Martin Horwood: To ask the Secretary of State for Environment, Food and Rural Affairs how many (a) calves and (b) horses were exported from the UK for further fattening and slaughter to each destination country in the latest period for which information is available; and what the average journey times were to each such country. 
Jane Kennedy: The Cattle Tracing System (for Great Britain) and APHIS (for Northern Ireland) show the following numbers of calves (animals under 42 days old) as being exported from the United Kingdom during 2008. Due to the way the data are held, it is not possible to specify whether the animals were intended for breeding, production or slaughter.
|Export destination||1 January 2008 to 31 December 2008( 1)||Range of travelling times (hours)||Average times (hours)|
|(1) Animals under 42 days old.|
The range of travelling times and averages are taken from new route journey log applications received in 2008 that have been calculated and approved excluding rest times (mid journey rests and rests at control posts). These are only plans and not the actual times recorded from journeys that have taken place.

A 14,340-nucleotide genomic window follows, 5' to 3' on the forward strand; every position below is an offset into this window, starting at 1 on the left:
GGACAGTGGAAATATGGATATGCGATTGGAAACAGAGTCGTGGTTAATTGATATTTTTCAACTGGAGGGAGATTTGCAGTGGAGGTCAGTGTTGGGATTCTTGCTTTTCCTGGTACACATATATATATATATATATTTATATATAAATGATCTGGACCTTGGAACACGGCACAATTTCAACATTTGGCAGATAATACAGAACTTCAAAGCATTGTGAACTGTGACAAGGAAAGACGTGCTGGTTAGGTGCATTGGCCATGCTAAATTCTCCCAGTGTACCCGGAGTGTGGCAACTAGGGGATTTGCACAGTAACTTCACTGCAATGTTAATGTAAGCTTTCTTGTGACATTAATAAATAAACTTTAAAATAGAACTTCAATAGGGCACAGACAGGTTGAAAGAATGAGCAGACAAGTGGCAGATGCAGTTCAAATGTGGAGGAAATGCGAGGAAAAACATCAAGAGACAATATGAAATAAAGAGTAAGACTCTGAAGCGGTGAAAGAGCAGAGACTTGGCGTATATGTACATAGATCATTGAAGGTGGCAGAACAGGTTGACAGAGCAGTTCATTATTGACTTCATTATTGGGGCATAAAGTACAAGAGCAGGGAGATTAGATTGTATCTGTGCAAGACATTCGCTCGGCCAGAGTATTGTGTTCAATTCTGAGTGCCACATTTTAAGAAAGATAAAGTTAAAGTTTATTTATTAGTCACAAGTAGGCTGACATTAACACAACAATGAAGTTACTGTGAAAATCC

Sir Michael Spicer: To ask the Secretary of State for Environment, Food and Rural Affairs when he plans to reply to the letter of 12 December 2008 from the hon. Member for West Worcestershire on the Amazon rainforest. 
Bob Spink: To ask the Secretary of State for Environment, Food and Rural Affairs (1) if he will bring forward funding to enable British Waterways to undertake (a) necessary maintenance of its grade D and grade E assets and (b) projects to improve the standard of towpaths to create a national towpath network; 
An estimation on the number of employment and training opportunities the creation of a national tow path would bring, depends on the scale of the programme. DEFRA is considering a range of possible proposals to support the economy and environment.